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What’s It All About – Day 2 : The Corornation – The View Of The People & Breaking With Tradition

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See Previous: What’s It All About – Day 1: The Coronation Of King Charles III And Queen Camilla – Worldly Digital

As the UK prepares for the coronation of King Charles III on May 6th, 2023, the nation is buzzing with excitement and pride. From London to Edinburgh and Belfast to Cardiff, people are eagerly anticipating the ceremony that will mark the beginning of a new era in British history.

One of the most visible signs of this excitement is the proliferation of bunting and other decorations. Houses, shops, and streets are decked out in the red, white, and blue of the Union Jack, as well as the blue and gold of the new King’s coat of arms. Even traditional royal event-inspired dishes have made a come back, with coronation chicken being a popular choice for picnics and parties again whilst celebrating the coronation. In a nod to the new king’s preference, coronation quiche has become a new addition to the menu.

People have also begun lining the streets of the Mall, the route that the new king will take on his way to and from Westminster Abbey. Many have been camped out for days, hoping to get a glimpse of the coronation procession and the new monarch. The atmosphere is electric, with a sense of pride and patriotism in the air.

However, amidst all the excitement, there are signs that tradition is being lost. The younger generation, in particular, tends to be less enthused with the monarchy than their parents and grandparents. The days of blind loyalty to the royal family are over especially in light of the recent woes of royal family unrest, and even more are questioning the relevance of the monarchy in the modern world.

This sentiment was reflected in the recent backlash to a request from Lambeth Palace for members of the public to pledge allegiance to the new king. In response, the king scrapped the act of hereditary peers kneeling to pay homage before touching the crown and kissing the monarch’s right cheek, instead introducing a “Homage of the People” that will allow “a chorus of a million voices” to participate in declaring their allegiance to the king.

See the full article here:

King’s Coronation: ‘Chorus of millions’ to pledge allegiance to Charles III (telegraph.co.uk)

While some may see this as a sign of progress, others worry that the loss of traditional rituals could weaken the monarchy’s hold on the public imagination. As the new king takes the throne, he will have to navigate these changing attitudes towards the monarchy and find ways to maintain its relevance in the 21st century.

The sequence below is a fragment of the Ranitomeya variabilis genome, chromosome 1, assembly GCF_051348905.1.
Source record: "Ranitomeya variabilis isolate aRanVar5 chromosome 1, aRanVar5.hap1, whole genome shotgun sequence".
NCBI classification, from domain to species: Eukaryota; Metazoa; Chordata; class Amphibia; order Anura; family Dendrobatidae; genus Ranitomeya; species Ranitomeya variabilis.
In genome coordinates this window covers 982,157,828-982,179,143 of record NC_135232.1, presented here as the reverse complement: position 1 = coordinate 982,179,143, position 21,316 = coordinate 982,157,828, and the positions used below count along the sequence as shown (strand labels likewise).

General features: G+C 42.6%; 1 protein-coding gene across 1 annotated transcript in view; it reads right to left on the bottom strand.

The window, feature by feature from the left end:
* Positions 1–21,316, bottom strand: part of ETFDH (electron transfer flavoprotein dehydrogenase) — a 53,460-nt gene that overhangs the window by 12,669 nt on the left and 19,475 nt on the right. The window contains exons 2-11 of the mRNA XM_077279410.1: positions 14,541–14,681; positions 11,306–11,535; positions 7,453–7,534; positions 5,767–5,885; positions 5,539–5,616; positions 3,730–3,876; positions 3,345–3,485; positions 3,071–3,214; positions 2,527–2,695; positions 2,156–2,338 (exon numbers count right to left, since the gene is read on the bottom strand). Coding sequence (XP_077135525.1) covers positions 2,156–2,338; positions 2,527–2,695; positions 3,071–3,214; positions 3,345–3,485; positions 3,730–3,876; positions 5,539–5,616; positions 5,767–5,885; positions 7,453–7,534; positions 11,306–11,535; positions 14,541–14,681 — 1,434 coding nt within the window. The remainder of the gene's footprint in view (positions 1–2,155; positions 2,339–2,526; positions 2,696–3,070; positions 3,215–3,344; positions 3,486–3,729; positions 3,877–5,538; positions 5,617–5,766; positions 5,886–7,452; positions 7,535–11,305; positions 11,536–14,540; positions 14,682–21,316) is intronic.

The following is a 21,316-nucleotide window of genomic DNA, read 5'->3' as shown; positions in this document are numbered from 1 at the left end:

Regardless of these concerns, the coronation promises to be a momentous occasion, watched by millions around the world. The TV coverage begins at 7.30am in the UK on BBC One, BBC Two, and BBC iPlayer, with ITV following in all regions from 8.30 am. It will be a day of celebration, pride, and, for some, reflection on the changing nature of the monarchy.

This article is part of a week-long series on the coronation and the royal family. Join us tomorrow for more discussions on this topic.

See Next: What’s It All About – Day 3 : The Coronation Events And What To Expect – Worldly Digital

 

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Categories
Culture News

What’s It All About – Day 1: The Coronation Of King Charles III And Queen Camilla

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Read Time:4 Minute, 15 Second

The coronation of King Charles III and Queen Camilla is set to be a historic event, steeped in tradition and ceremony. The coronation, which is scheduled for 6th May 2023, will mark the beginning of a new era for the United Kingdom. In this article, we will take a high-level look at the history of coronations, including interesting facts and insights into the reasons for coronation. We thought it would be good to have a coronation-focussed week of updates so that you are aware of what to expect and the order of events.

The History of Coronations

Coronations have been a part of human history for centuries, dating back to ancient times. The word ‘coronation’ comes from the Latin word ‘corona’, which means ‘crown’. In ancient times, coronations were a way of legitimizing the authority of a new monarch. The first recorded coronation was that of King Saul in Israel in the 11th century BCE.